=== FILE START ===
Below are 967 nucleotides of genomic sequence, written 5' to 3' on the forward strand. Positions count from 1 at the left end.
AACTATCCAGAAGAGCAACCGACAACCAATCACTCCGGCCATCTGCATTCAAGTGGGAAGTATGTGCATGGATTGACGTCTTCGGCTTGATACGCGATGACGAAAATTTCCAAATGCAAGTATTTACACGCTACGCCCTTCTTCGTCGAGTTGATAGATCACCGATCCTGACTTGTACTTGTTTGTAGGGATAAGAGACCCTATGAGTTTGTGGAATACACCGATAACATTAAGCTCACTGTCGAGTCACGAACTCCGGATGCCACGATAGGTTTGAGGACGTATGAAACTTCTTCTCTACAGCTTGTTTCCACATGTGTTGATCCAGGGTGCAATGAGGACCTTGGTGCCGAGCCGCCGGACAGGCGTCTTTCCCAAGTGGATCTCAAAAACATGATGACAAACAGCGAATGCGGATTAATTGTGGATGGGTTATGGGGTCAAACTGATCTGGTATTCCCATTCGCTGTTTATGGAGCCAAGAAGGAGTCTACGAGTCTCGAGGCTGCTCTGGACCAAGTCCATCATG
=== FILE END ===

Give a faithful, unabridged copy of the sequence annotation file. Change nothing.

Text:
Below are 967 nucleotides of genomic sequence, written 5' to 3' on the forward strand. Positions count from 1 at the left end.
AACTATCCAGAAGAGCAACCGACAACCAATCACTCCGGCCATCTGCATTCAAGTGGGAAGTATGTGCATGGATTGACGTCTTCGGCTTGATACGCGATGACGAAAATTTCCAAATGCAAGTATTTACACGCTACGCCCTTCTTCGTCGAGTTGATAGATCACCGATCCTGACTTGTACTTGTTTGTAGGGATAAGAGACCCTATGAGTTTGTGGAATACACCGATAACATTAAGCTCACTGTCGAGTCACGAACTCCGGATGCCACGATAGGTTTGAGGACGTATGAAACTTCTTCTCTACAGCTTGTTTCCACATGTGTTGATCCAGGGTGCAATGAGGACCTTGGTGCCGAGCCGCCGGACAGGCGTCTTTCCCAAGTGGATCTCAAAAACATGATGACAAACAGCGAATGCGGATTAATTGTGGATGGGTTATGGGGTCAAACTGATCTGGTATTCCCATTCGCTGTTTATGGAGCCAAGAAGGAGTCTACGAGTCTCGAGGCTGCTCTGGACCAAGTCCATCATG